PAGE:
by David Nichtern, Senior Shambhala Teacher
Boredom is an underrated experience in the modern world. The rate at which new information, new opportunities, new entertainment, new distractions are coming towards us is, in almost everybody’s estimation, accelerating to a dizzying speed.
Many people come to meditation hoping to simply slow down the traffic jam in their head — to get a little space, a little clarity, a little “breather.”
We sit down to meditate in order to remember what it feels like to relate simply and directly to being present. We connect with our breathing to stabilize the feeling of being present and also take note of the activity in our mind streaming by. Our practice is to keep coming back to the to the breath and thereby to the present moment. This technique is extremely simple and can be very powerful and effective in calming our mind down and allowing us to feel more centered and balanced.
When we jump in and actually spend some time practicing meditation in this way, most of us will experience what my teacher, Trungpa Rinpoche, called “hot boredom” — actually a kind of irritation based on a contrast between the habitual speed and energy of our everyday mind and the spacious and open quality that we have now begun to cultivate.
Due to our accumulated restlessness, inertia, and hyper-active lifestyles, we have actually developed a kind of allergy to simply sitting still and being present without making that into yet another project. It is like coming out of warp drive into a more moderate speed. In musical terms it would be characterized as a decelerando!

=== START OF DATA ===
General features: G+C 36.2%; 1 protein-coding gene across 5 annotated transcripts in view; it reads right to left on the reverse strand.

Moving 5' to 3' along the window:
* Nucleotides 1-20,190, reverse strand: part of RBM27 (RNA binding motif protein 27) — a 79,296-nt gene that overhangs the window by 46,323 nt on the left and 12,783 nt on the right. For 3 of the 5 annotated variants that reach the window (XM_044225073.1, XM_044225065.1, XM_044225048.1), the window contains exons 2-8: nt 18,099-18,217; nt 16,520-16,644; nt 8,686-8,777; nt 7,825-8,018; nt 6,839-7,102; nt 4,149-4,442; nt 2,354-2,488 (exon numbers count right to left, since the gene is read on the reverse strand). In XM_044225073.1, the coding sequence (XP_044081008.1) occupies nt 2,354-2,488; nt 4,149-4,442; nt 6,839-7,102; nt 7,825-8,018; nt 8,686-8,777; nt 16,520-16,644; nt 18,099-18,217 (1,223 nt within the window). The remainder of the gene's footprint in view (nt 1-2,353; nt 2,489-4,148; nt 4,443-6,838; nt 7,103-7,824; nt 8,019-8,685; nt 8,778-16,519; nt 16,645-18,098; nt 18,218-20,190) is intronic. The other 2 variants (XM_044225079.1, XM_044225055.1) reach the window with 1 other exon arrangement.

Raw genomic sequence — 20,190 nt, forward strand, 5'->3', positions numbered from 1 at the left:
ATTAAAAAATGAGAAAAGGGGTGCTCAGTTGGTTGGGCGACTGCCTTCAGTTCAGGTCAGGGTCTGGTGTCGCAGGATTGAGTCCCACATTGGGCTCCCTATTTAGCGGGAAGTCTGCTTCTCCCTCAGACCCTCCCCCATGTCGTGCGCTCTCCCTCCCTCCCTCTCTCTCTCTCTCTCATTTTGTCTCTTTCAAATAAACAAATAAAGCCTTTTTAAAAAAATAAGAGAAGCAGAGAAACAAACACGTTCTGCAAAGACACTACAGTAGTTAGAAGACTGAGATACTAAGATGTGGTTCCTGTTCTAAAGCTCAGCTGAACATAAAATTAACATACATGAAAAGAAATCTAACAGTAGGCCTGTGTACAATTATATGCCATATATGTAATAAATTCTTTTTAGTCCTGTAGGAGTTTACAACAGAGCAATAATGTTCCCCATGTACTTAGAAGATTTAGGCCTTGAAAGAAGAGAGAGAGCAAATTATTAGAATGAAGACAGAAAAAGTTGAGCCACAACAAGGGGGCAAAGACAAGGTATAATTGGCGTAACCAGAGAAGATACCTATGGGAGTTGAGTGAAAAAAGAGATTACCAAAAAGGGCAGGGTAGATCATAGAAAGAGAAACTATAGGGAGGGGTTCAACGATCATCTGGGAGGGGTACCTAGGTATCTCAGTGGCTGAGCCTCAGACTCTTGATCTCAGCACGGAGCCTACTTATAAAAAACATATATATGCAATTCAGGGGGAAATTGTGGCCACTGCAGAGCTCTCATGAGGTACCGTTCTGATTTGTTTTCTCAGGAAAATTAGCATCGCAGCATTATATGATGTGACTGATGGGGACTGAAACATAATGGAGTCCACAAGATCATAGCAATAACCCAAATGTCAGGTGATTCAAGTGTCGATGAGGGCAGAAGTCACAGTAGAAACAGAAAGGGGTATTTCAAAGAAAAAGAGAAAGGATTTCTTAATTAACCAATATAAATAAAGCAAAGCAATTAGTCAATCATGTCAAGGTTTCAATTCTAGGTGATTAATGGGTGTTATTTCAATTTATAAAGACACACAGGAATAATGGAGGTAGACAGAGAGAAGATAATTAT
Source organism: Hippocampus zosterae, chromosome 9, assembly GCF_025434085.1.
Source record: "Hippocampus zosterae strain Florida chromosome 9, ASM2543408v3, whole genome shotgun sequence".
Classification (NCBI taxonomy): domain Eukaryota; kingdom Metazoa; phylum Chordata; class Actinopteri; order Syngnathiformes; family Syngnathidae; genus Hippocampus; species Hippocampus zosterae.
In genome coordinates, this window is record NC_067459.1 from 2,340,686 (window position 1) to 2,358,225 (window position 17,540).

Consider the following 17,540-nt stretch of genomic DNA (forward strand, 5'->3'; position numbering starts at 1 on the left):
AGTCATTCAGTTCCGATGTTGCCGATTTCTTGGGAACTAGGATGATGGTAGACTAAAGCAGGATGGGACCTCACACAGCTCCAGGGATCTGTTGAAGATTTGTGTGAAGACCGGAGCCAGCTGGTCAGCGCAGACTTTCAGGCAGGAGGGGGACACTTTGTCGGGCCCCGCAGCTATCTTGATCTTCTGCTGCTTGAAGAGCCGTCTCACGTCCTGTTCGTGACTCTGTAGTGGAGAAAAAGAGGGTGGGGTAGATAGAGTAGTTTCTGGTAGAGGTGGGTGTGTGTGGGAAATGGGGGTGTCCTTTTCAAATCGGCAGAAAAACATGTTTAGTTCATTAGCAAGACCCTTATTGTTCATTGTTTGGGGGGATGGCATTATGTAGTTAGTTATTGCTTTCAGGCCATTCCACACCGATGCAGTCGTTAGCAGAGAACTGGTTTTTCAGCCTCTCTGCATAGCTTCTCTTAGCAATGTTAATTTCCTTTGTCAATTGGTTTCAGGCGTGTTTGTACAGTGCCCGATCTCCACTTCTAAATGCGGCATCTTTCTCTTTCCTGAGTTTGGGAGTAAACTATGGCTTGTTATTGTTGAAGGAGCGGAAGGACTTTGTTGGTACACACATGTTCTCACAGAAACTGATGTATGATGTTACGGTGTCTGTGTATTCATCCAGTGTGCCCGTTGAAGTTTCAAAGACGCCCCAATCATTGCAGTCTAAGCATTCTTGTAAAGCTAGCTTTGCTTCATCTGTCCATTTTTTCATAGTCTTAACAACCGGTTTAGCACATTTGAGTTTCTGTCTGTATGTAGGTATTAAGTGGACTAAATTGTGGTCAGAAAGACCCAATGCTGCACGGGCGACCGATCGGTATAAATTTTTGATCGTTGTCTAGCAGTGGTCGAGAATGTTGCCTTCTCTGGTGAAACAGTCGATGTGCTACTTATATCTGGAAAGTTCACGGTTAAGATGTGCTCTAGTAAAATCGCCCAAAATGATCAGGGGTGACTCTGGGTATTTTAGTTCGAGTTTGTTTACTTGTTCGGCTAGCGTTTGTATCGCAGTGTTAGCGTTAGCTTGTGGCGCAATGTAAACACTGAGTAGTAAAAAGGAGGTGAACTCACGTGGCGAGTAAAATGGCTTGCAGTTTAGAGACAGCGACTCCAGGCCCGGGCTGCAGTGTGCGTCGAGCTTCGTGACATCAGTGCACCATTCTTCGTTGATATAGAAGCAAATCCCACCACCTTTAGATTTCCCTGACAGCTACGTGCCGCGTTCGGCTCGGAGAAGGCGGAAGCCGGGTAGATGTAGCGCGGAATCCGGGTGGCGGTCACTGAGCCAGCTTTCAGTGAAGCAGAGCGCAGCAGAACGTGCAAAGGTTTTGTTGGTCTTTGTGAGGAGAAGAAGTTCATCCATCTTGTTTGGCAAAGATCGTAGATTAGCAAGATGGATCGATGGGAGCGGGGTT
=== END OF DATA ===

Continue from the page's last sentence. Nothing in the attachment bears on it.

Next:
For those of you who are committed to meditation practice, I suggest that you allow yourself to actually experience this “hot boredom” and not just jump off the cushion when that kind of restlessness is experienced. If you can stick with the practice and keep working with the speedy energy of your mind without freaking out or bolting, there is a very good possibility that you will be able to pass through the experience of hot boredom and reach the next gateway in your meditation practice, which Rinpoche called “cool boredom.”
When we hang in there and taste cool boredom as no big deal, we may begin to experience more ease and relaxation in our mind and in our life. We might find that we do not need to race to fill every possible gap, every possible open space with activity, projects, and accomplishment. We might actually find ourselves at the neighborhood coffee stop, taking time to “smell the coffee” — not just gulping it down to keep the rocketship of our life racing along.
Experiencing hot and cool boredom in this way could be, in fact, just what the doctor ordered!